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Synergy between the C2 allele of transferrin and the C282Y allele of the haemochromatosis gene (HFE) as risk factors for developing Alzheimer’s disease
  1. K J H Robson1,*,
  2. D J Lehmann2,*,
  3. V L C Wimhurst1,*,
  4. K J Livesey1,
  5. M Combrinck2,
  6. A T Merryweather-Clarke1,
  7. D R Warden2,
  8. A D Smith2
  1. 1MRC Molecular Haematology Unit, Weatherall Institute of Molecular Medicine, Oxford OX3 9DS, UK
  2. 2Oxford Project to Investigate Memory and Ageing (OPTIMA), University Department of Pharmacology, Oxford OX1 3QT, UK
  1. Correspondence to:
 Dr K Robson
 MRC Molecular Haematology Unit, Weatherall Institute of Molecular Medicine, John Radcliffe Hospital, Headington, Oxford OX3 9DS, UK;


Background: There is evidence that iron may play a role in the pathology of Alzheimer’s disease (AD). There may be genetic factors that contribute to iron deposition resulting in tissue damage thus exacerbating AD.

Methods: We have genotyped 269 healthy elderly controls, 191 cases with definite or probable AD, and 69 with mild cognitive impairment (MCI) from the OPTIMA cohort.

Results: We have examined the interaction between the C2 variant of the transferrin (TF) gene and the C282Y allele of the haemochromatosis (HFE) gene as risk factors for developing AD. Our results showed that each of the two variants was associated with an increased risk of AD only in the presence of the other. Neither allele alone had any effect. Carriers of both variants were at 5 times greater risk of AD compared with all others. The interaction was significant by logistic regression (p = 0.014) and by synergy factor analysis (p = 0.015, synergy factor = 5.1). Further, carriers of these two alleles plus apolipoprotein E ε4 (APOE4) were at still higher risk of AD: of the 14 tri-carriers of the three variants, identified in this study, 12 had AD and two MCI.

Conclusion: We suggest that the combination of TF C2 and HFE C282Y may lead to an excess of redox-active iron and the induction of oxidative stress in neurones, which is exacerbated in carriers of APOE4. Since 4% of Northern Europeans carry the two iron-related variants and since iron overload is a treatable condition, these results merit replication.

  • Alzheimer’s disease
  • HFE
  • iron
  • oxidative damage
  • transferrin
  • AD, Alzheimer’s disease
  • CERAD, The Consortium to Establish a Registry for Alzheimer’s Disease
  • CI, confidence interval
  • HFE, the haemochromatosis gene
  • IRP, iron regulatory protein
  • MCI, mild cognitive impairment
  • NINCDS-ADRDA, National Institute of Neurological, Communicative Diseases and Stroke-Alzheimer’s Disease and Related Diseases Association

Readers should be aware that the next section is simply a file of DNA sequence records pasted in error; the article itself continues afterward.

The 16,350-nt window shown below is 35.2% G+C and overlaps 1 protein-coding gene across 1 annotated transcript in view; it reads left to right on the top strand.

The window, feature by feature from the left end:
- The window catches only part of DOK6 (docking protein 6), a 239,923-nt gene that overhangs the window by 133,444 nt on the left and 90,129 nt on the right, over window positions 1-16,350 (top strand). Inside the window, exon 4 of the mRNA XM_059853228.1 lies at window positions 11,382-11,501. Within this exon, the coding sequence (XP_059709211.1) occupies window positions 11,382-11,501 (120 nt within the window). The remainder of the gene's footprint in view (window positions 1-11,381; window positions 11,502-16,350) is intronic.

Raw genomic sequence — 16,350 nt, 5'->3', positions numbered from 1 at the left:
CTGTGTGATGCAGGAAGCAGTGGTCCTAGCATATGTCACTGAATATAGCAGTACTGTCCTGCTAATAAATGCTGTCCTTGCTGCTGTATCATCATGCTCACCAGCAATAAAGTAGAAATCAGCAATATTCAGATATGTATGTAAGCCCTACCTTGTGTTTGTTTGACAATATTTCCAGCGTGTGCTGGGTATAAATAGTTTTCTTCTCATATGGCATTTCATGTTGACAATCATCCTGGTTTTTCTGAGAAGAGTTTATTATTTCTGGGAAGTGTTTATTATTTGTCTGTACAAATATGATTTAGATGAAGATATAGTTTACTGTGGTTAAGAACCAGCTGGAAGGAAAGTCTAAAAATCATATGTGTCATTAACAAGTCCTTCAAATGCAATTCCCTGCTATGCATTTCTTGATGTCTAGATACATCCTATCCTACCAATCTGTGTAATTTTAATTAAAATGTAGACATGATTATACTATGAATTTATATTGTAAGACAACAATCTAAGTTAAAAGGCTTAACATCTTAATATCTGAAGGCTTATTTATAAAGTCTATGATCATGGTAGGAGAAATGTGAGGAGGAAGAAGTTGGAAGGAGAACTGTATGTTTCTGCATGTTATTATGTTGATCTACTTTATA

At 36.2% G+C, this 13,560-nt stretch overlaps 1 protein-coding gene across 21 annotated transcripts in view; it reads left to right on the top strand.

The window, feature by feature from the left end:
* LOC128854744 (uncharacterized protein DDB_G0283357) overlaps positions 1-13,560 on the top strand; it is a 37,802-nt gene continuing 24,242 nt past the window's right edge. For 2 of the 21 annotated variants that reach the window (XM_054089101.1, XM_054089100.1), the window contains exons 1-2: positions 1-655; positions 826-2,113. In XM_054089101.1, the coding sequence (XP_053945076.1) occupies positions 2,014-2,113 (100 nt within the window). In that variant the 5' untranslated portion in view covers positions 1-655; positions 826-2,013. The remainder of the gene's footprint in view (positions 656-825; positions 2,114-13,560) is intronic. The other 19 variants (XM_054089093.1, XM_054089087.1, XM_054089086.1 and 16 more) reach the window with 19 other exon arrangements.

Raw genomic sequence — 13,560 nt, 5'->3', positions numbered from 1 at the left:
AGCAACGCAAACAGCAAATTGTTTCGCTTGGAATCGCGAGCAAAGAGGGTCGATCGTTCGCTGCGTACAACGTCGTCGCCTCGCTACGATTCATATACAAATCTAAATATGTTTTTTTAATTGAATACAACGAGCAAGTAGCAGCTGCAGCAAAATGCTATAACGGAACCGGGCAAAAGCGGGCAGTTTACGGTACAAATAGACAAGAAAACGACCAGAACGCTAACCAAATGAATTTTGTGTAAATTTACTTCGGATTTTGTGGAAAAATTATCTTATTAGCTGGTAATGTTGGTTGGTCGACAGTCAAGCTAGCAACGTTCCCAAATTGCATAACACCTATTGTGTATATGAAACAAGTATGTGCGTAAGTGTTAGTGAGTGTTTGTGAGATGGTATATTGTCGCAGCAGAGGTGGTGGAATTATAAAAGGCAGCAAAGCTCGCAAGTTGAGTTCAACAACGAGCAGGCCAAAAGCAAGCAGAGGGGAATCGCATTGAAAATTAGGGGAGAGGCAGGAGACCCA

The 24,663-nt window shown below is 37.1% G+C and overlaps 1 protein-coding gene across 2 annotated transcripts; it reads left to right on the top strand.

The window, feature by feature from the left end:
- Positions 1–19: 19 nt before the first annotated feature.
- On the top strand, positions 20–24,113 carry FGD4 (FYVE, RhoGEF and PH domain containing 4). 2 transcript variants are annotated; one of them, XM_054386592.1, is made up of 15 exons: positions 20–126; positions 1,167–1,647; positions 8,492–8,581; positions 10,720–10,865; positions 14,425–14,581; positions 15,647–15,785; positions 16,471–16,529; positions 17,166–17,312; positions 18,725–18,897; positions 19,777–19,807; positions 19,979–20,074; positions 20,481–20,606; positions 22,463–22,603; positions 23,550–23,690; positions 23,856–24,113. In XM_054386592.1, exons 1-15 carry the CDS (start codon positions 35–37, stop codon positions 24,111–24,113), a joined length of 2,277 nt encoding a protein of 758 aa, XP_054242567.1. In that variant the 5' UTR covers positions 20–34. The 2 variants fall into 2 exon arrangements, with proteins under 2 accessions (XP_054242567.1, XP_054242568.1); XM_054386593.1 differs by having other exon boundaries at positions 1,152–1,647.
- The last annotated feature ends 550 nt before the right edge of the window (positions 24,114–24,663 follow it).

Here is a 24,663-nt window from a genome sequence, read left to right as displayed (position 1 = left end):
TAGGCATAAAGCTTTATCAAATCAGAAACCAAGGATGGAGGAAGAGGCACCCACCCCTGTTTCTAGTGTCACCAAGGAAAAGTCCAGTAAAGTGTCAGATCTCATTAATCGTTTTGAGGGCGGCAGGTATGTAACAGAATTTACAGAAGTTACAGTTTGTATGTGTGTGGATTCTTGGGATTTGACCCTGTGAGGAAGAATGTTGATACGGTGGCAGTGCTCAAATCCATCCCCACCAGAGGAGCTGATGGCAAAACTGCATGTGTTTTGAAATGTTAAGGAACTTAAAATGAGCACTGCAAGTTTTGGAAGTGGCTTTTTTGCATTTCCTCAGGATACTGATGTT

• NS, not significant
  • OPTIMA, the Oxford Project to Investigate Memory and Ageing
  • OR, odds ratio
  • TF, the transferrin gene
  • TfR1, transferrin receptor 1

Statistics from

There is evidence of iron misregulation1–3 (reviewed in Thompson et al4 and Ke and Qian5) and of oxidative stress (reviewed in Christen6, Perry et al7 and Praticò8), partly due to redox-active iron,3,9 in brains of patients with Alzheimer’s disease (AD). The products of the transferrin (TF) and haemochromatosis (HFE) genes interact in iron metabolism by competing for binding the transferrin receptor.10 The combination of the TF C2 and HFE C282Y variants may result in an excess of free iron and in the generation of free radicals in neurones (see Discussion).

Both the TF C2 and HFE C282Y variants, as well as the HFE H63D polymorphism, have been investigated as potential risk factors for AD, with mixed results (TF C2,11–15HFE H63D and C282Y15–20). The interaction between TF C2 and HFE C282Y has not been specifically studied, to our knowledge. Sporadic AD is a complex disease. Each susceptibility gene is thus subject to interactions, which limit its overall association with disease.21 We therefore examined the interaction between TF C2 and HFE C282Y in AD and in mild cognitive impairment (MCI)22 in the cohort of the Oxford Project to Investigate Memory and Ageing (OPTIMA). We also looked for an interaction with apolipoprotein E ε4 (APOE4), as it is not only an established risk factor for AD23,24 but is associated with oxidative stress.25


All 191 cases of AD (108 women), 69 cases of MCI (30 women) as defined by Petersen et al22, and 269 controls (139 women) were Caucasians from the OPTIMA cohort. This is a longitudinal, observational cohort of dementia patients and elderly controls, drawn from the Oxford region and followed for up to 15 years. All participants have undergone annual assessments, including a detailed history, physical examination, blood tests, and computerised tomography (CT) and single photon emission tomography (SPET) scans (for measuring cerebral blood flow), as well as 6-monthly cognitive assessments using CAMDEX.26 Post mortem examinations are performed, where consent is given, which is normally the case.